Community Research and Development Information Service - CORDIS


Our central concern is with the problems of information sharing and technical coordination raised in the context of collective R&D. Public policies in this area need to be built upon a strong empirical foundation of how knowledge sharing and collaborative arrangements operate. In addition, and also key to our concerns, is the need for and value of documenting, generalising, and diffusing knowledge of successful rules and norms among the different domains of scientific and technological research to reduce the costs of "reinvention" and to promote "best practices" in such arrangements wherever possible.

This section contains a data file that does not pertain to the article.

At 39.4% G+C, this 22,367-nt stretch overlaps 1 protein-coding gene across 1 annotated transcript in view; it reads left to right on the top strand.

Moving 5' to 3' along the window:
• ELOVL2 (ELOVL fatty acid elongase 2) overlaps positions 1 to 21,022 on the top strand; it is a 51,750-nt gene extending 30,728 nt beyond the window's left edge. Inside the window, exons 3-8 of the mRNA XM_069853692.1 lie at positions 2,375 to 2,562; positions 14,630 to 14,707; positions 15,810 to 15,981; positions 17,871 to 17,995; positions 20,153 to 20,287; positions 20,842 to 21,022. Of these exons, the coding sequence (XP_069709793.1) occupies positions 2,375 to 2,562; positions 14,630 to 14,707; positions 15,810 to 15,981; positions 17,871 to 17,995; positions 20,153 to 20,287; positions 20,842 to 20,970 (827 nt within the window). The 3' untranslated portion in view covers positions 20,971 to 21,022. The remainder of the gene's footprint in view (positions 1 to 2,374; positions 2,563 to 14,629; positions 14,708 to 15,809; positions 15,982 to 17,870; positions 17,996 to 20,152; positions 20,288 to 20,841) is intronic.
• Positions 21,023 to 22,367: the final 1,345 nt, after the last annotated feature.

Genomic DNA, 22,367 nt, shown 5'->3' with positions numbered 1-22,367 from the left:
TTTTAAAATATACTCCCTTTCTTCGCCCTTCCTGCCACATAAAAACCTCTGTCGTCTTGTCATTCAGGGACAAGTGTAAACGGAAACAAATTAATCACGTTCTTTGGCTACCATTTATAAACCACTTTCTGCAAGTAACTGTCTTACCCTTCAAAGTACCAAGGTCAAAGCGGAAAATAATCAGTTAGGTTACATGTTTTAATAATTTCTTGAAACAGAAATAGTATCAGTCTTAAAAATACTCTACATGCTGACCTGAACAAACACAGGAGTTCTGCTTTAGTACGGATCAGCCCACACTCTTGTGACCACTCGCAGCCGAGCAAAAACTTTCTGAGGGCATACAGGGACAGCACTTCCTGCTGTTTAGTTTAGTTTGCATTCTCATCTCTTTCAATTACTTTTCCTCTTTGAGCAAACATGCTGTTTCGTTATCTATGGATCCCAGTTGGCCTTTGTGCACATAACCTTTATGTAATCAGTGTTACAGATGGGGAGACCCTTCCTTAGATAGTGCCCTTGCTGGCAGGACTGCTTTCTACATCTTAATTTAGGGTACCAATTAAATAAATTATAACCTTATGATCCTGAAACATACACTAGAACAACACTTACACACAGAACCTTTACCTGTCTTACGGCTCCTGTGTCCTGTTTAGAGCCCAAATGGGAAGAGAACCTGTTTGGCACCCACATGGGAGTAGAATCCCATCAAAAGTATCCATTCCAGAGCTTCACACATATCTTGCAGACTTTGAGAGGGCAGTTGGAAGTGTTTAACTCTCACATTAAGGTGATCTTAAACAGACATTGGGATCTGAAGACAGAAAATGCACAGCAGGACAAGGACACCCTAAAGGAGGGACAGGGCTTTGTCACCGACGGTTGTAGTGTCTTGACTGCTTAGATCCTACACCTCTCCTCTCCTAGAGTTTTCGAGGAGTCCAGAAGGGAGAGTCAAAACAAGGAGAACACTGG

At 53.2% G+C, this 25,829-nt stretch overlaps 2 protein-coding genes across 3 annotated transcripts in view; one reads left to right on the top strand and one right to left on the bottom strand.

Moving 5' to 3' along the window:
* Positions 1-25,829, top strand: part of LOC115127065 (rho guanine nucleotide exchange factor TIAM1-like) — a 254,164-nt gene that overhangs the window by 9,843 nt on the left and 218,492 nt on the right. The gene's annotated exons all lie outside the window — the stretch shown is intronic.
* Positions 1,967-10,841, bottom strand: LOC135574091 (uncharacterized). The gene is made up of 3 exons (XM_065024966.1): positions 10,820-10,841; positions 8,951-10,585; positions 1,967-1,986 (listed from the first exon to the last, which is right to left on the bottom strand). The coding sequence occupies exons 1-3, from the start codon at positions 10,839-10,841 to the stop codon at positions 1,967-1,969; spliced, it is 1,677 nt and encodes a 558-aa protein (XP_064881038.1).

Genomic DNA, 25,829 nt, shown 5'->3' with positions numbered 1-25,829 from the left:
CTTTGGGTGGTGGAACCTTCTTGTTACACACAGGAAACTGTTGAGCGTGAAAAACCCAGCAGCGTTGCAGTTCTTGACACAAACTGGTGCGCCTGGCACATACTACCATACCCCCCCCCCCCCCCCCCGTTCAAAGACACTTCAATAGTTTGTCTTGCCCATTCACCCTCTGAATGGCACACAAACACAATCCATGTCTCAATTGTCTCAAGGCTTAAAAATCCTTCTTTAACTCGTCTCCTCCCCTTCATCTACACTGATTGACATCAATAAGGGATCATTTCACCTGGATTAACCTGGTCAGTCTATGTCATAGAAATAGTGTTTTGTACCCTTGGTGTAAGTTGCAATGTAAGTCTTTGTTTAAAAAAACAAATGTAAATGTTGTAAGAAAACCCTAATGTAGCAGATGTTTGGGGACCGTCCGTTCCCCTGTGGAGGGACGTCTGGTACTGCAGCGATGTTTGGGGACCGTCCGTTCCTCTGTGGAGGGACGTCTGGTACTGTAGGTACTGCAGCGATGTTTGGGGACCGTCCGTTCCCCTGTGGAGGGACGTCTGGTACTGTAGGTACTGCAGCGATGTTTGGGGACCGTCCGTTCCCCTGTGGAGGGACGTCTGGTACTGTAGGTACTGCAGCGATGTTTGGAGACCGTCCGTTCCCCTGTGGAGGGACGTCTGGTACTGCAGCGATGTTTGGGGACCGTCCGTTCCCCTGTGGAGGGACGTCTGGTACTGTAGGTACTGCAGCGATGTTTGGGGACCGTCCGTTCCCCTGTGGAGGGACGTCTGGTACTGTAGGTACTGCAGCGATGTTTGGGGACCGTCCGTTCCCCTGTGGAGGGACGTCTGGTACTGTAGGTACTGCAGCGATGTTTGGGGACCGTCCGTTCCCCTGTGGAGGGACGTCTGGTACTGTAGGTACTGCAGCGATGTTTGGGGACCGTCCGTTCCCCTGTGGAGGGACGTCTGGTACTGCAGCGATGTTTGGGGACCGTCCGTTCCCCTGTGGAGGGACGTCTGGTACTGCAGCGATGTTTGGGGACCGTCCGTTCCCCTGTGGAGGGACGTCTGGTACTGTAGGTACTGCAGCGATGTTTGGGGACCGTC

The key practical motivation of Colline is that the proliferation of experiments and new patterns of collective invention within the framework of European programmes - as well as within private consortia and other (les s formal) forms of collective invention - is generating many new rules, methods, and mechanisms of coordination whose value should be recognised and more broadly diffused. Many of these innovations are occurring spontaneously and some are being formalised to solve the problems posed by collective invention.

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